NACo FAQ: Johnson and Johnson Vaccine Distribution Pause

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    NACo FAQ: Johnson and Johnson Vaccine Distribution Pause

    Quick Links

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    • Access NACo's Full Analysis
    • Visit the NACo COVID-19 Recovery Clearinghouse

    Overview

    On April 13, The Centers for Disease Control and Prevention (CDC) and the Food and Drug Administration (FDA) recommended pausing the use of Johnson and Johnson’s Janssen vaccine out of an abundance of caution after reports of blood clotting in 6 individuals who recently received the vaccine.

    After a thorough review, the CDC and FDA on April 23 recommended lifting the pause, stating they had confidence that the vaccine was safe and effective in preventing COVID-19.

    While NACo is closely monitoring these announcements in an effort to put forth timely and relevant information for members, please see below for answers from federal officials to commonly asked questions regarding these announcements.

    Why was the paused announced?

    The FDA & CDC has recommended a pause (not a stop) of J&J vaccinations based solely on the below:

    • Due to the rare nature of the clotting condition, it is important that doctors and healthcare professionals know what signs and symptoms to look out for. This particular clotting condition cannot be treated with the standard procedures for blood clotting, and requires special medical procedures to treat or otherwise it can be fatal. The pause gave the FDA and CDC time to aggressively provide outreach to healthcare providers on how they can diagnose, treat, and report this rare condition.
       
    • The pause gave the scientific and medical community more time to assess correlation of the clotting condition to the Johnson and Johnson vaccine or predisposing conditions of those impacted. So in other words, is this a direct result of the vaccination or do these individuals have other illnesses and conditions that contribute to their likelihood of developing blood clots?
       
    • The pause allowed a panel of CDC advisors to make new or modified recommendations on who should get the vaccine, if necessary based on further investigation.

    WHY WAS THE PAUSED LIFTED?

    After a thorough review, the CDC and FDA stated they had confidence the vaccine was safe and effective. In addition, the agencies added:

    The chance of experiencing this type of blood clotting (thrombosis-thrombocytopenia syndrome) was very low, but the FDA and CDC would continue to investigate the risk. The vaccine’s benefits outweigh its risks in individuals 18 years of age and older.Women younger than 50 years old should be aware of the rare but increased risk of this adverse event and the other COVID-19 vaccine options available to them. Fact sheets for healthcare providers and patients regarding the vaccine had been updated with additional information about the risk of this syndrome.

    What should messaging be for those individuals who have already received the Johnson and Johnson vaccine?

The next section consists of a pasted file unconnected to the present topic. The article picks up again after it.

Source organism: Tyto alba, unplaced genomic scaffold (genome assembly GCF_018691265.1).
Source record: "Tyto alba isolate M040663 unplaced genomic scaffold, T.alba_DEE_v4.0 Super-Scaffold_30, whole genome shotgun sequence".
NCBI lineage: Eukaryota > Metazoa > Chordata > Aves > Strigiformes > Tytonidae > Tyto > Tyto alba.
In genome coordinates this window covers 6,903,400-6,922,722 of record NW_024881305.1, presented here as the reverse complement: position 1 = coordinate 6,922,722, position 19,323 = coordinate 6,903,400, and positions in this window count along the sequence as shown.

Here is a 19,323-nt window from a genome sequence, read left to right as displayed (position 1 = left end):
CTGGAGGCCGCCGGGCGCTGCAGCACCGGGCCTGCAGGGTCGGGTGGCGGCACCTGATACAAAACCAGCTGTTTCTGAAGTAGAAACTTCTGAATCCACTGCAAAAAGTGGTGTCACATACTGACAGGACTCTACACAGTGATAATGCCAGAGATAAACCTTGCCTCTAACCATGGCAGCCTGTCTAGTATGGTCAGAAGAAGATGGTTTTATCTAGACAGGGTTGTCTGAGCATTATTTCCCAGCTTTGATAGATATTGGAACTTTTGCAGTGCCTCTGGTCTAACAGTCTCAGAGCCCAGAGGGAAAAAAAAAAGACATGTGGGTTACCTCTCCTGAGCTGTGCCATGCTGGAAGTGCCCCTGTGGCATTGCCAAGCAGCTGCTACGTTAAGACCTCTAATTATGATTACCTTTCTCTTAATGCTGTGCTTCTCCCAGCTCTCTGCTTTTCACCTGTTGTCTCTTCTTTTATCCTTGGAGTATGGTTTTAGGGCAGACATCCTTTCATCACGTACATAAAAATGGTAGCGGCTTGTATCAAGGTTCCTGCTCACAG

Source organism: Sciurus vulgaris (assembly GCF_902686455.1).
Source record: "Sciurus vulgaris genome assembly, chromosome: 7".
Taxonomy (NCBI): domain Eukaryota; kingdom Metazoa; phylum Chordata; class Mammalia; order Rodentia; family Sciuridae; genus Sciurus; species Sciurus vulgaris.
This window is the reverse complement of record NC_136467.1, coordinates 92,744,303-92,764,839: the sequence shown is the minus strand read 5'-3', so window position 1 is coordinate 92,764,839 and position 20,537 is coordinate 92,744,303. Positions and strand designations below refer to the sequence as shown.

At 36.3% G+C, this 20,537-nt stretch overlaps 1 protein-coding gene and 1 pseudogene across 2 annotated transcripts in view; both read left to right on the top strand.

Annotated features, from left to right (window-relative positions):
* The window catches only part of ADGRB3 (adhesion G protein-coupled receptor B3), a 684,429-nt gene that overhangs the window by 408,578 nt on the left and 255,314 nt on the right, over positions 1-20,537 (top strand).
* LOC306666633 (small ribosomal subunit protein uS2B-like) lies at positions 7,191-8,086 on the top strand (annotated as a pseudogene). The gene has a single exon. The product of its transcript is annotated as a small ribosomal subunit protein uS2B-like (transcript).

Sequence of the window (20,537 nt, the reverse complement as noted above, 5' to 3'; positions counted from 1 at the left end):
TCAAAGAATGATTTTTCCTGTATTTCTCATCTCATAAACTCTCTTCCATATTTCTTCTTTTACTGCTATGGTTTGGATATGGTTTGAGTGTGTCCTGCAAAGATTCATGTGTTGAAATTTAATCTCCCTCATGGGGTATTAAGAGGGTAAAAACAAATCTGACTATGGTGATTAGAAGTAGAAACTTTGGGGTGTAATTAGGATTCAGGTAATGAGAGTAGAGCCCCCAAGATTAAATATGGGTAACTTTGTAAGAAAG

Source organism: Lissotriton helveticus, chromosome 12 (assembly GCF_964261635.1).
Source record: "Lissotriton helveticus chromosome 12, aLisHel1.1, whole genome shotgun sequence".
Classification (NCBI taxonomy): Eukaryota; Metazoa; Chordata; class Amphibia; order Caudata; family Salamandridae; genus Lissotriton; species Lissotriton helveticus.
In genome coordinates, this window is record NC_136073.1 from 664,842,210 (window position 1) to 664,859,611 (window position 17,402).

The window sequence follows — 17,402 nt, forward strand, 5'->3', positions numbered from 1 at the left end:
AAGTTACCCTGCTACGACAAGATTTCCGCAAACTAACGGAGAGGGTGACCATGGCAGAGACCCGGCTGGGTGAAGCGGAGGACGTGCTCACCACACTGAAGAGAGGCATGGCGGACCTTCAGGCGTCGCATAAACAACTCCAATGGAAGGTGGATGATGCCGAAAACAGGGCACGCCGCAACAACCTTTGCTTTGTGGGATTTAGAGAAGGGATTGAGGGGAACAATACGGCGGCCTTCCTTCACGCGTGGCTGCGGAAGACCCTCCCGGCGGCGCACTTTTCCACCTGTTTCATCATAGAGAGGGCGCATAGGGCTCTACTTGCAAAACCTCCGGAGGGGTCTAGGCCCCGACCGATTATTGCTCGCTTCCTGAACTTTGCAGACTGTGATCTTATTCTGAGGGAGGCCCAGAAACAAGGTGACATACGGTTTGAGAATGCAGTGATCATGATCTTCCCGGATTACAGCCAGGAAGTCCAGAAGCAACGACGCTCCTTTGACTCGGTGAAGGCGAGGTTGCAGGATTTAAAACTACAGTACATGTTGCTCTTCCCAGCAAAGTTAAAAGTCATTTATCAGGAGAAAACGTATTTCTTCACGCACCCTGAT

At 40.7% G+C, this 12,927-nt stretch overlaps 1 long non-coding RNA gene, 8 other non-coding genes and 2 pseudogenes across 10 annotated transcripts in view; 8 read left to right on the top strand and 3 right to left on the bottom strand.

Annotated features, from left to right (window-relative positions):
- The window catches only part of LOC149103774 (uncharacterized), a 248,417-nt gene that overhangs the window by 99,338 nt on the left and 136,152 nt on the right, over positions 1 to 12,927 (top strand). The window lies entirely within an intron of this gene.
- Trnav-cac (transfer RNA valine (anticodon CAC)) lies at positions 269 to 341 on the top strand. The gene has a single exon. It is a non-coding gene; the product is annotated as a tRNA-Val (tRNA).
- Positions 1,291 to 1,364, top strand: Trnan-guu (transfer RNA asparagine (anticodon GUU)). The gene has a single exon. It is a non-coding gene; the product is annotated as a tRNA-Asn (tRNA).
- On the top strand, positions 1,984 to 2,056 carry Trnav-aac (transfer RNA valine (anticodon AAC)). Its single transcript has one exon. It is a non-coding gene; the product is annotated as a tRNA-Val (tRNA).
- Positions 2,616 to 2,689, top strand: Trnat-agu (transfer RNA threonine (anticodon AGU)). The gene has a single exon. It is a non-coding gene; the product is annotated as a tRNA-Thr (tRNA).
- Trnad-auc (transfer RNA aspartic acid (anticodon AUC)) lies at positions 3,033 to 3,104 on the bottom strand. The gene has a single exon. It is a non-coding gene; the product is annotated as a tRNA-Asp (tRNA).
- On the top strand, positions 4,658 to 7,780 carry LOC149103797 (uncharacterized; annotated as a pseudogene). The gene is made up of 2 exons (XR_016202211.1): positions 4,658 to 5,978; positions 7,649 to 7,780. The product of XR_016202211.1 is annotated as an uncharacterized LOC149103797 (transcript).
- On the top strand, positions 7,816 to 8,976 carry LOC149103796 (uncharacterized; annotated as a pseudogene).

The CDC and FDA have determined the vaccine is safe, and the occurrence of these blood clots following the J&J vaccination are extremely rare. Following an extensive review, the CDC reported it found a total of a total of 15 reported cases and three deaths out of the approximately 8 million doses of Johnson and Johnson vaccine administered in the United States.. All of these cases occurred in women, and 13 of the cases occurred in women between the ages of 18-48.

    FDA officials are encouraging people who received J&J in last couple weeks to monitor symptoms of blood clotting, which include severe headaches, abdominal pain, leg pain, and/or shortness of breath. These symptoms differ from typical symptoms people generally have after being vaccinated, which include (but are not limited to) pain the arm where the shot was administered, fatigue, and fever.

    Officials from both CDC and FDA emphasized that people who have received a vaccine from either Pfizer or Moderna, or have received a Johnson and Johnson vaccine more than three weeks ago should not be concerned. No clotting incidences with thrombocytopenia have been identified in the more than 220 million people combined that have received the Pfizer or Moderna vaccines. Those individuals who are experiencing symptoms of blood clotting after being vaccinated by the Johnson and Johnson vaccine should contact their medical provider and disclose that they were recently vaccinated.

    What Is the Federal Government Advising Local Distribution Sites to Do with Johnson and Johnson Vaccine Doses?

    The CDC recommends continuing to store the J&J vaccine in a refrigerator between 36°F and 46°F, which some counties are already doing because of the pause. Additionally, the CDC recommends determining if the expiration date has been extended by scanning the QR code before disposing of the vaccine.

    What some of the key messages county officials can deliver to their constituents to increase vaccine confidence? 

    The CDC has emphasized the vaccines continue to undergo the most intensive safety monitoring in U.S. history. FDA scientists emphasize the pause and review should give Americans confidence that the proper systems are working.